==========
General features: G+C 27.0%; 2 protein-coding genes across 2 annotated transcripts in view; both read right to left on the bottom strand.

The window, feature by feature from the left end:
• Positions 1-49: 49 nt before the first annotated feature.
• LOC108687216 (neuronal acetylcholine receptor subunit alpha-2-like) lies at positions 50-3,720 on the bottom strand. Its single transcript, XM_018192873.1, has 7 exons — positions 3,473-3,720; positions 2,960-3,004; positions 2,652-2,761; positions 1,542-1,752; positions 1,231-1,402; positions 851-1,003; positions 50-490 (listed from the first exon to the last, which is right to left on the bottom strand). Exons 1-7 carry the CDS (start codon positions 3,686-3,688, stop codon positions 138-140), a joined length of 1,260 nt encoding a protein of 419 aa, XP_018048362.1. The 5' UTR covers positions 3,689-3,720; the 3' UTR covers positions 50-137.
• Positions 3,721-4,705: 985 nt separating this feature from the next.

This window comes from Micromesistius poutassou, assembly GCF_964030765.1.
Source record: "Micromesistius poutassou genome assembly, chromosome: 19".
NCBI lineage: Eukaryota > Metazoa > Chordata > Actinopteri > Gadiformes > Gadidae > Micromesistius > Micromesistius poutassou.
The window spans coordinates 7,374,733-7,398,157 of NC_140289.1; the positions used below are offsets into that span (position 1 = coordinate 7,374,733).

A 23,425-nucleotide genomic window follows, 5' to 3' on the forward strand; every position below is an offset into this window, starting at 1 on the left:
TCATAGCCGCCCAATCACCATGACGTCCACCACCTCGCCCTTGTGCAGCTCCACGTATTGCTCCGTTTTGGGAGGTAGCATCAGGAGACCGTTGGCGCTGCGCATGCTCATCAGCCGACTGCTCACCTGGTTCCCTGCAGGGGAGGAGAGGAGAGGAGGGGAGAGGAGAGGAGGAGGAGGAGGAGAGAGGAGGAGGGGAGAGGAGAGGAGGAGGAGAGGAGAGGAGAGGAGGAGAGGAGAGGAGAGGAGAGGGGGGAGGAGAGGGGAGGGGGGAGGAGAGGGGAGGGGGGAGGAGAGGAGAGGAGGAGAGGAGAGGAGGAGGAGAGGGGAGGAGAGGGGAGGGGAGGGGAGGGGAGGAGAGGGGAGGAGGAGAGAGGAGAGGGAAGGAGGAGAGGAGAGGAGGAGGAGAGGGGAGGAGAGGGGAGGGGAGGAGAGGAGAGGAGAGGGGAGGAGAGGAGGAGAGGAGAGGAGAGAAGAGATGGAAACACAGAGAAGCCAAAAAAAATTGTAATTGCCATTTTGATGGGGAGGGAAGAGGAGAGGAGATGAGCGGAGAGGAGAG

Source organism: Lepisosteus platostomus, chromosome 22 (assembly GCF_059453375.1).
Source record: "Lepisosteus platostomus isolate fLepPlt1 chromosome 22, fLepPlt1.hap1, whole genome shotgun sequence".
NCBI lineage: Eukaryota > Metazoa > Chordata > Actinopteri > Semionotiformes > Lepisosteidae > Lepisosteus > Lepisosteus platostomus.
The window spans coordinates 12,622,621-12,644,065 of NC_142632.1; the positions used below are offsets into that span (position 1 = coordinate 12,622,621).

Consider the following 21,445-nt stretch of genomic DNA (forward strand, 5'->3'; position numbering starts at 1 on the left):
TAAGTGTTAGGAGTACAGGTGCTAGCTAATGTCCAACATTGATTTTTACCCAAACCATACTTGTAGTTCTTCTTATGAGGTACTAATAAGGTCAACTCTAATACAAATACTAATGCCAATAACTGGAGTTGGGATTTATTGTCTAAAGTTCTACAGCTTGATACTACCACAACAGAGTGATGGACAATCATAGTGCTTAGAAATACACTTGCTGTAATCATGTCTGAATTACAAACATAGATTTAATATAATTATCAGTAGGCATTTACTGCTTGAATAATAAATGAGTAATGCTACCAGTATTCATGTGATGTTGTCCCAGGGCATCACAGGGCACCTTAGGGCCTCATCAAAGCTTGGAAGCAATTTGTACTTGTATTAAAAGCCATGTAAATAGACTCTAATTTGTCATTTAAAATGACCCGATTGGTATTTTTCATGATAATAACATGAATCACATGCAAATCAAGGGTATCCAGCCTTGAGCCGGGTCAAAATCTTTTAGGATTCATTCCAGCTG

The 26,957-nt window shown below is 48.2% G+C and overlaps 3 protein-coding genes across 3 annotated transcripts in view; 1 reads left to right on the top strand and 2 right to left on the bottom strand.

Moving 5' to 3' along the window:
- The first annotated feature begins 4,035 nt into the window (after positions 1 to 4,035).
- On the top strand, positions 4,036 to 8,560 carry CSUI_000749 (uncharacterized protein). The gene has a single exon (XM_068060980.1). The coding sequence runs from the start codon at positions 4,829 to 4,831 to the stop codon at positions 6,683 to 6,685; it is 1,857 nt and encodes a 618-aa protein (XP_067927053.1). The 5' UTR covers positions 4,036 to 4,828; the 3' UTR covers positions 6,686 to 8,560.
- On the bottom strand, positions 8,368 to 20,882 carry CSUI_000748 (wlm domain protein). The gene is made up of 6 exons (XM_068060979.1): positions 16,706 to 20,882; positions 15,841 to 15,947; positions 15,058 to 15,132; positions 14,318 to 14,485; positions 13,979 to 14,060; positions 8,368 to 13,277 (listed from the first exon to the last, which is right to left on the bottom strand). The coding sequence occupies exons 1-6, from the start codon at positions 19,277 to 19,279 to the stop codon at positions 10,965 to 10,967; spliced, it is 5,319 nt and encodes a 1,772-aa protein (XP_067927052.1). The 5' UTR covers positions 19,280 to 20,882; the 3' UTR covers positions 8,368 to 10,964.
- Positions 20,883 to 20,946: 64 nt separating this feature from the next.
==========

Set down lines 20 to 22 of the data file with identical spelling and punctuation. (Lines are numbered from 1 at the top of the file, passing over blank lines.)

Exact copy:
- The first annotated feature begins 4,035 nt into the window (after positions 1 to 4,035).
- On the top strand, positions 4,036 to 8,560 carry CSUI_000749 (uncharacterized protein). The gene has a single exon (XM_068060980.1). The coding sequence runs from the start codon at positions 4,829 to 4,831 to the stop codon at positions 6,683 to 6,685; it is 1,857 nt and encodes a 618-aa protein (XP_067927053.1). The 5' UTR covers positions 4,036 to 4,828; the 3' UTR covers positions 6,686 to 8,560.
- On the bottom strand, positions 8,368 to 20,882 carry CSUI_000748 (wlm domain protein). The gene is made up of 6 exons (XM_068060979.1): positions 16,706 to 20,882; positions 15,841 to 15,947; positions 15,058 to 15,132; positions 14,318 to 14,485; positions 13,979 to 14,060; positions 8,368 to 13,277 (listed from the first exon to the last, which is right to left on the bottom strand). The coding sequence occupies exons 1-6, from the start codon at positions 19,277 to 19,279 to the stop codon at positions 10,965 to 10,967; spliced, it is 5,319 nt and encodes a 1,772-aa protein (XP_067927052.1). The 5' UTR covers positions 19,280 to 20,882; the 3' UTR covers positions 8,368 to 10,964.